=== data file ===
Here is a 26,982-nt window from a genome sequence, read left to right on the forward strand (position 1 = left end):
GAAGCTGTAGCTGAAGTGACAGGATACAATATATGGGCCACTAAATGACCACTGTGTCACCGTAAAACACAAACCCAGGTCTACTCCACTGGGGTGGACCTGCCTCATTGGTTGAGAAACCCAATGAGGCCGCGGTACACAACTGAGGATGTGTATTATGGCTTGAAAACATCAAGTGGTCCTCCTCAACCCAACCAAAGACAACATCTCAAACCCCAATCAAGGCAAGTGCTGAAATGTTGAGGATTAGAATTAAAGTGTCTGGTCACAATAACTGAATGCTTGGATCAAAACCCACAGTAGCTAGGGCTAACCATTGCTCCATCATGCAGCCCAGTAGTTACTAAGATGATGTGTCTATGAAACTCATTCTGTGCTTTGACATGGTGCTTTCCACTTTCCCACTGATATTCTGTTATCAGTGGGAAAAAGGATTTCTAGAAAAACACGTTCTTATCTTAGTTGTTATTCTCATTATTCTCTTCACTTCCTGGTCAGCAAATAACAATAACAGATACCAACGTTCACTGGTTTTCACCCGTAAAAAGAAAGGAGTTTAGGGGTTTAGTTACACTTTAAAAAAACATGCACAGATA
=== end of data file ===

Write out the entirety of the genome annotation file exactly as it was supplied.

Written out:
Here is a 26,982-nt window from a genome sequence, read left to right on the forward strand (position 1 = left end):
GAAGCTGTAGCTGAAGTGACAGGATACAATATATGGGCCACTAAATGACCACTGTGTCACCGTAAAACACAAACCCAGGTCTACTCCACTGGGGTGGACCTGCCTCATTGGTTGAGAAACCCAATGAGGCCGCGGTACACAACTGAGGATGTGTATTATGGCTTGAAAACATCAAGTGGTCCTCCTCAACCCAACCAAAGACAACATCTCAAACCCCAATCAAGGCAAGTGCTGAAATGTTGAGGATTAGAATTAAAGTGTCTGGTCACAATAACTGAATGCTTGGATCAAAACCCACAGTAGCTAGGGCTAACCATTGCTCCATCATGCAGCCCAGTAGTTACTAAGATGATGTGTCTATGAAACTCATTCTGTGCTTTGACATGGTGCTTTCCACTTTCCCACTGATATTCTGTTATCAGTGGGAAAAAGGATTTCTAGAAAAACACGTTCTTATCTTAGTTGTTATTCTCATTATTCTCTTCACTTCCTGGTCAGCAAATAACAATAACAGATACCAACGTTCACTGGTTTTCACCCGTAAAAAGAAAGGAGTTTAGGGGTTTAGTTACACTTTAAAAAAACATGCACAGATA